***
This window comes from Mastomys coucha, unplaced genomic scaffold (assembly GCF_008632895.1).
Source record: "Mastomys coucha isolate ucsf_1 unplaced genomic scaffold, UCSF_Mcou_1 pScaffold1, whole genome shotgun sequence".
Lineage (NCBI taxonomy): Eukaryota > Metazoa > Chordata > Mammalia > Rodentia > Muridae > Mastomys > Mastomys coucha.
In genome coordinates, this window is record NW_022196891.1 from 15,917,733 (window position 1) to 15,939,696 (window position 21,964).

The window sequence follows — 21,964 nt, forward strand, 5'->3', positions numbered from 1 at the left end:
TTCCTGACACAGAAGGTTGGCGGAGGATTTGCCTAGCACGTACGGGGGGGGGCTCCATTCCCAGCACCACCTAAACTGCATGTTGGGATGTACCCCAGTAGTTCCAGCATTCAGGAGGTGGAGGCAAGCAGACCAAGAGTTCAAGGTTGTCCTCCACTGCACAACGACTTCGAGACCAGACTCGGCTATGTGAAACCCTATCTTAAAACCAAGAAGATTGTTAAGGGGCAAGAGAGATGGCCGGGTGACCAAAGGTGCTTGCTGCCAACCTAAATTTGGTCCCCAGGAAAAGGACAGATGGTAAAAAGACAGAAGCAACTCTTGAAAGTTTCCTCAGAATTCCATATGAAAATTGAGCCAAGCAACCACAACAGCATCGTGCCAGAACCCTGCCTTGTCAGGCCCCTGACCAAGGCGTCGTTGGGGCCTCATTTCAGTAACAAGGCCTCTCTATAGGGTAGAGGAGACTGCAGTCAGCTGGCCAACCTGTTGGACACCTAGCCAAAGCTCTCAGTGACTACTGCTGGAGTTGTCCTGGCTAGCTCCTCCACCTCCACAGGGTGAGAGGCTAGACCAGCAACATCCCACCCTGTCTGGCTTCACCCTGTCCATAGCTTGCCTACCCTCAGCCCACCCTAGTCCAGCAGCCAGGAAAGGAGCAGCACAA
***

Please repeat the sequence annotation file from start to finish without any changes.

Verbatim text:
This window comes from Mastomys coucha, unplaced genomic scaffold (assembly GCF_008632895.1).
Source record: "Mastomys coucha isolate ucsf_1 unplaced genomic scaffold, UCSF_Mcou_1 pScaffold1, whole genome shotgun sequence".
Lineage (NCBI taxonomy): Eukaryota > Metazoa > Chordata > Mammalia > Rodentia > Muridae > Mastomys > Mastomys coucha.
In genome coordinates, this window is record NW_022196891.1 from 15,917,733 (window position 1) to 15,939,696 (window position 21,964).

The window sequence follows — 21,964 nt, forward strand, 5'->3', positions numbered from 1 at the left end:
TTCCTGACACAGAAGGTTGGCGGAGGATTTGCCTAGCACGTACGGGGGGGGGCTCCATTCCCAGCACCACCTAAACTGCATGTTGGGATGTACCCCAGTAGTTCCAGCATTCAGGAGGTGGAGGCAAGCAGACCAAGAGTTCAAGGTTGTCCTCCACTGCACAACGACTTCGAGACCAGACTCGGCTATGTGAAACCCTATCTTAAAACCAAGAAGATTGTTAAGGGGCAAGAGAGATGGCCGGGTGACCAAAGGTGCTTGCTGCCAACCTAAATTTGGTCCCCAGGAAAAGGACAGATGGTAAAAAGACAGAAGCAACTCTTGAAAGTTTCCTCAGAATTCCATATGAAAATTGAGCCAAGCAACCACAACAGCATCGTGCCAGAACCCTGCCTTGTCAGGCCCCTGACCAAGGCGTCGTTGGGGCCTCATTTCAGTAACAAGGCCTCTCTATAGGGTAGAGGAGACTGCAGTCAGCTGGCCAACCTGTTGGACACCTAGCCAAAGCTCTCAGTGACTACTGCTGGAGTTGTCCTGGCTAGCTCCTCCACCTCCACAGGGTGAGAGGCTAGACCAGCAACATCCCACCCTGTCTGGCTTCACCCTGTCCATAGCTTGCCTACCCTCAGCCCACCCTAGTCCAGCAGCCAGGAAAGGAGCAGCACAA